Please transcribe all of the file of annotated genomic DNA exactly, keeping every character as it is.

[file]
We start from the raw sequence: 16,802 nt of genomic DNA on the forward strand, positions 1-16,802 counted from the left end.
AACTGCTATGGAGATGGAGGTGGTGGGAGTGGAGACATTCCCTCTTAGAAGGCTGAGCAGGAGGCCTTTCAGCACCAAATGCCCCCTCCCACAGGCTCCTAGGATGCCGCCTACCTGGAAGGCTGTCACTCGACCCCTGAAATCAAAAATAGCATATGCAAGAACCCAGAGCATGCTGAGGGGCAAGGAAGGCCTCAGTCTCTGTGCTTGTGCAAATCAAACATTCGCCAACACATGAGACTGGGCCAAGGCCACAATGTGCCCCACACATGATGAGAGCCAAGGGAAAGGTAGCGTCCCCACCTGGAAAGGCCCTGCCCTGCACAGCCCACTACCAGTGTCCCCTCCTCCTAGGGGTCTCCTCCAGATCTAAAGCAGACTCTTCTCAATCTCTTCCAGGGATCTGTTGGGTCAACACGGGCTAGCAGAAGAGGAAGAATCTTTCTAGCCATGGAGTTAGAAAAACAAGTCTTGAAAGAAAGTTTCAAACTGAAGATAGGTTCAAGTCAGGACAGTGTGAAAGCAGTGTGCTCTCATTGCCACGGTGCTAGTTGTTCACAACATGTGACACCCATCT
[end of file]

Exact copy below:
We start from the raw sequence: 16,802 nt of genomic DNA on the forward strand, positions 1-16,802 counted from the left end.
AACTGCTATGGAGATGGAGGTGGTGGGAGTGGAGACATTCCCTCTTAGAAGGCTGAGCAGGAGGCCTTTCAGCACCAAATGCCCCCTCCCACAGGCTCCTAGGATGCCGCCTACCTGGAAGGCTGTCACTCGACCCCTGAAATCAAAAATAGCATATGCAAGAACCCAGAGCATGCTGAGGGGCAAGGAAGGCCTCAGTCTCTGTGCTTGTGCAAATCAAACATTCGCCAACACATGAGACTGGGCCAAGGCCACAATGTGCCCCACACATGATGAGAGCCAAGGGAAAGGTAGCGTCCCCACCTGGAAAGGCCCTGCCCTGCACAGCCCACTACCAGTGTCCCCTCCTCCTAGGGGTCTCCTCCAGATCTAAAGCAGACTCTTCTCAATCTCTTCCAGGGATCTGTTGGGTCAACACGGGCTAGCAGAAGAGGAAGAATCTTTCTAGCCATGGAGTTAGAAAAACAAGTCTTGAAAGAAAGTTTCAAACTGAAGATAGGTTCAAGTCAGGACAGTGTGAAAGCAGTGTGCTCTCATTGCCACGGTGCTAGTTGTTCACAACATGTGACACCCATCT